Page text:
The best laid schemes o’ Mice an’ Men,
Gang aft agley,
An’ lea’e us nought but grief an’ pain,
For promis’d joy!
— Robert Burns
The first two lines of “To A Mouse” could probably apply to the plans of most genealogists at some point in their research, although such situations in my experience more often end not in grief and pain, but in the joy of discovery. The current post is a good example of plans gone awry — with the hoped-for joy still to come.
My plan seemed straightforward: To publish the vital information for my husband’s 2x great-grandfather, Philippus Andries/Andreas MINNAAR, his two wives and his many children. The book Voortrekkerstamouers: 1835 – 1845 by J. C. Visagie had provided the wives’ names and the dates of both marriages. I wanted to verify the information, but microfilms of the original records were not available through the Family History Library.
Scott KOTZÉ in South Africa responded quickly to my request for the marriage record of Philippus Andries’s second marriage in 1844 to Helena Dorothea STEYN, the mother of my husband’s great-grandfather Hendrik Nicolaas MINNAAR. He contacted the archives of the Dutch Reformed Church in Pietermaritzburg who, in lieu of copies of church register pages, sent him copies of pages from Genealogieë van die Afrikaner Families in Natal by Dr. Ben Cilliers, a compilation of the vital information for Voortrekker families and their descendants in Natal up to 1910.
Philippus Andries’s first wife was of passing interest to me, although I wanted to know the vital information about the children born to the couple. I planned to list these family members and then move on to the “more important” second wife and family. My scheme broke down as soon as I noticed the seeming discrepancy of the dates of the first marriage in 1837 and the birth of the first child of this marriage in 1836.
Family of Philippus Andries MINNAAR (1813 – ca. 1868)
& Anna Christina MARÉ (1814 – 1844)
Married 9 Jul 1837
1) Philippus Petrus (b. 30 Apr 1836)
2) Susanna Sophia (b. 30 Jan 1841)
3) Paul (b. 13 Apr 1843)
Initially I thought that the most likely explanation for the discrepancy was a typographical error in the preparation of the Cilliers book, e.g. the substitution of the number “6” for the number “8”. A birth date of April 1838 instead of 1836 would mean that Philippus Petrus was born nearly ten months after his parents’ marriage instead of more than a year before.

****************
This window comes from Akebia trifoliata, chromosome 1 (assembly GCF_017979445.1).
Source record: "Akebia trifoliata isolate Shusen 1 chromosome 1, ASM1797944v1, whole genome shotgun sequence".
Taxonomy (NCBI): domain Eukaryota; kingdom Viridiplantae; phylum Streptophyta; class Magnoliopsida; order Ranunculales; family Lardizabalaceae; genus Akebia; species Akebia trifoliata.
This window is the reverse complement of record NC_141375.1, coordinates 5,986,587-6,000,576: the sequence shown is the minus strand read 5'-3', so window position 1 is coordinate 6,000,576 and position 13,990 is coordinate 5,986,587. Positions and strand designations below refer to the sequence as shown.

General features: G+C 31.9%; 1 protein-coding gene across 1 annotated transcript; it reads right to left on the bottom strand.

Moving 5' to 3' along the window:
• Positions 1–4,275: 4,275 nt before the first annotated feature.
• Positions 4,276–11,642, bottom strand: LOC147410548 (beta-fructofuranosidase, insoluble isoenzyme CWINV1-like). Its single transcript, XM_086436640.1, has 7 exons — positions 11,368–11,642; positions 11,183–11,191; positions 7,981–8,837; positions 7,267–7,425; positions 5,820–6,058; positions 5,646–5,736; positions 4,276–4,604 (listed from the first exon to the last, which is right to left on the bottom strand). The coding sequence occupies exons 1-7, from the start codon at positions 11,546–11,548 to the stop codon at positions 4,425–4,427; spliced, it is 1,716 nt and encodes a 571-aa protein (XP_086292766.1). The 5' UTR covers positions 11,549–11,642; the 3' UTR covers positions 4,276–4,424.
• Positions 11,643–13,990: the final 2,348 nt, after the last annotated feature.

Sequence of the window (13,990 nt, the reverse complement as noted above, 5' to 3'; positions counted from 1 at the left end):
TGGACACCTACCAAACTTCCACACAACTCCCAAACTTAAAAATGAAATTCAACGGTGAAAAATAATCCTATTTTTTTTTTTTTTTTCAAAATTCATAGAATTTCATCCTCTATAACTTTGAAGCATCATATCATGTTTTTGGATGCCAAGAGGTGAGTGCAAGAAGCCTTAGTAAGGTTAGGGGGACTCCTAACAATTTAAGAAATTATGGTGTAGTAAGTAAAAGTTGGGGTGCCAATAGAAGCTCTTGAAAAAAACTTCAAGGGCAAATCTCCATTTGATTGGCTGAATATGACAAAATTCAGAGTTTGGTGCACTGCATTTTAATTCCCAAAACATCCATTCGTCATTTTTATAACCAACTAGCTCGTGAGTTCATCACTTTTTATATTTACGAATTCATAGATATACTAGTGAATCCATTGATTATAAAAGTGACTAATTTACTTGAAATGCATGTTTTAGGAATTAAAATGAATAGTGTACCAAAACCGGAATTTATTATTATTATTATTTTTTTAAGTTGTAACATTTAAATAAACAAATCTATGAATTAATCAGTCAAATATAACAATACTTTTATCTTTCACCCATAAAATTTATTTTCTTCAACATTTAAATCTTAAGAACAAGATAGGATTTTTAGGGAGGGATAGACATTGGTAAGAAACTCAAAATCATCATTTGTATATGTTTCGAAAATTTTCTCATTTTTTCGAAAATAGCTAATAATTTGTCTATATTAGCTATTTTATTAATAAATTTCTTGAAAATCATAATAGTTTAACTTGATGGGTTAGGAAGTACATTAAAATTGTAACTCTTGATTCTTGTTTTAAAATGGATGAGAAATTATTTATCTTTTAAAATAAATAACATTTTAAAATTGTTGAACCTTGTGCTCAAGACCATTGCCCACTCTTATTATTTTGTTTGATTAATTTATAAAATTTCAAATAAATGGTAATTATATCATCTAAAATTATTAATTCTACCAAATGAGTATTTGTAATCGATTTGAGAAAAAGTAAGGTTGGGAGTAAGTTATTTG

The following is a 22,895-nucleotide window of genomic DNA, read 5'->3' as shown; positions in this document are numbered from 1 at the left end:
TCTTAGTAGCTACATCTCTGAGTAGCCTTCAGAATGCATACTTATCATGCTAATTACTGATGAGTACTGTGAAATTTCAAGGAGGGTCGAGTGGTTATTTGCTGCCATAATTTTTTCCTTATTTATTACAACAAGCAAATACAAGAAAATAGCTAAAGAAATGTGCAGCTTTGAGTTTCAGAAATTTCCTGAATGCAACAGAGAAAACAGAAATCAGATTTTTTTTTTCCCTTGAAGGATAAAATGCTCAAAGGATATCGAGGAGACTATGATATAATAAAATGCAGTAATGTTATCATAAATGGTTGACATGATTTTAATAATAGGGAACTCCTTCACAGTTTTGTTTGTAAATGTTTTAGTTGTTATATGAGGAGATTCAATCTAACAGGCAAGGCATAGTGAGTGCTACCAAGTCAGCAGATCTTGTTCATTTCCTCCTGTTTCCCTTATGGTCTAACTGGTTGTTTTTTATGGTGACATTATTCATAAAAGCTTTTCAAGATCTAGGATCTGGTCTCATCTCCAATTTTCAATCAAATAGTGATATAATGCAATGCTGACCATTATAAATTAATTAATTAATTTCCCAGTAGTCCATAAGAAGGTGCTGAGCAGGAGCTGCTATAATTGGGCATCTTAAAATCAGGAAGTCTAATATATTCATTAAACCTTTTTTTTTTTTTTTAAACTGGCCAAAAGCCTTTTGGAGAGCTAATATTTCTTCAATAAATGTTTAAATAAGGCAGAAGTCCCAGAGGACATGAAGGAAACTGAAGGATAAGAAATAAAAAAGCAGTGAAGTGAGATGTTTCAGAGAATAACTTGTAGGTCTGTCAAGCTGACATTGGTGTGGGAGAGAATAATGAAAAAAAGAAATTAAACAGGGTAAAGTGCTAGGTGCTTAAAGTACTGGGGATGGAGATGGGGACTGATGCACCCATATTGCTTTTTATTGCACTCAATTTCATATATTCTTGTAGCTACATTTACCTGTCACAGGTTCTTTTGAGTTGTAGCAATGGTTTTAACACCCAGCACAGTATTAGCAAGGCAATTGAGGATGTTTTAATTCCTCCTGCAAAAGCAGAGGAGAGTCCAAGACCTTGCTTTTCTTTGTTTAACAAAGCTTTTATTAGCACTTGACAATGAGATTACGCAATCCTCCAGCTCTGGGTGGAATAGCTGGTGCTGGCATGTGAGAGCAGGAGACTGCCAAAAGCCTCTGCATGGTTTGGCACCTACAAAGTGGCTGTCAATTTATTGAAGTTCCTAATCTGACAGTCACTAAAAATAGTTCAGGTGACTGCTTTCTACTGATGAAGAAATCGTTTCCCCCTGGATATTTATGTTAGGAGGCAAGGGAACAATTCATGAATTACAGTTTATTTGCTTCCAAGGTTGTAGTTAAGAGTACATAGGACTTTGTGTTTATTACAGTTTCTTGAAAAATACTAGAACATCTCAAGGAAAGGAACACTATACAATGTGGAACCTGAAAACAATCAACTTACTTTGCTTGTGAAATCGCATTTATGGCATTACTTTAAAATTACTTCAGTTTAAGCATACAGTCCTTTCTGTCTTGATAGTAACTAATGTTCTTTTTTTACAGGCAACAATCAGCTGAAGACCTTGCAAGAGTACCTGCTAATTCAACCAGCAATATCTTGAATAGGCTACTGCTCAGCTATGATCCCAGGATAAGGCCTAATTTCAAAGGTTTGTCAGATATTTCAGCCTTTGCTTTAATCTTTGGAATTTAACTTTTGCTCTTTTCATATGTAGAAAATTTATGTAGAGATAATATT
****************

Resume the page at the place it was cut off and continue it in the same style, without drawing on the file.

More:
Another possibility was the incorrect rendering of the marriage date. Might the year have been 1835 rather than 1837? Visagie cites Cilliers for the 1837 date, and Cilliers cites Erasmus SMIT, the unordained minister who kept a diary of the trek from the Cape Colony to Natal and who held Sunday services and otherwise ministered to the religious needs of the Voortrekkers in the group led by his brother-in-law Gerrit MARITZ.
Reverend H. F. Schoon, in his introduction to SMIT’s diary, which he edited and then published in 1897, tells how he made it more interesting for the reader:
In this extract from the Diary I have omitted everything that appeared to me to be of little importance to the public. So I have for example — just to mention something — passed over many religious services, christenings, and marriages, and other such things, in order that the book should not become too monotonous.
As a genealogist, my hair stands on end at the loss of the many “monotonous” things (aka people!) “passed over.” If only Schoon had excised some of the numerous mentions of the “inyoking” and “unyoking” of oxen to make room for the names of those to whom Reverend SMIT had ministered. However, Schoon did not cut out the entry which Cilliers must have used as the source for the date of the MINNAAR-MARÉ marriage.
Sunday, 9 July 1837. Church was postponed till the evening on account of the absence of the men who had to collect the strayed cattle. In the afternoon I married F. Minnaar and C. Mare with a licence from the Governor. In the evening there was a sermon from Numbers 13:1-33.
If there had been only one MINNAAR-MARÉ couple making the Great Trek, I would be relatively certain that SMIT was referring to Philippus as “F” and Anna Christina as “C”. However, Cilliers also lists another couple, Roedolph Johannes MINNAAR and Cornelia Petronella MARÉ, for whom no marriage date is given. Might SMIT’s handwritten “R” have looked like an “F”? Might SMIT, therefore, have been referring to the marriage of Roedolph and Cornelia in his diary entry?
If this is the case, Philippus Andries and Anna Christina might have been married earlier by SMIT (the first part of his diary, prior to 14 Nov 1836, has been lost) or they might have married before leaving the Eastern Cape.
I’ve spent the better part of three days now on this detour from my original plan, trying to solve the sort of puzzle that makes genealogy such a compelling endeavor.
Source of the lines from “To a Mouse” by Robert Burns: http://www.robertburns.org.uk/Assets/Poems_Songs/toamouse.htm
Genealogieë van die Afrikaner Families in Natal is commonly referred to as GAFN.
The birth and death dates for Philippus Andries MINNAAR and Anna Christine MARÉ are derived from additional research using sources other than Cilliers.
H. F. Schoon’s book was translated into English in 1972 by W. G. A. Mears, from which I took the quotes from Schoon’s Introduction and SMIT’s entry for 9 Jul 1837.
Preliminary research indicates that Roedolph Johannes MINNAAR was the brother of Philippus Andries and that Cornelia MARÉ was the sister of Anna Christina.
Locate the handwritten diary of Erasmus SMIT, from which H. F. Schoon derived his published version of extracts, and obtain a photograph of the page with the 9 Jul 1837 entry.
Order Family History Library microfilm #1295254 — “Graaff-Reinet Marriage Registers 1830 – 1866” — to see if P. A. MINNAAR and A. C. MARÉ might have married there prior to starting the Great Trek.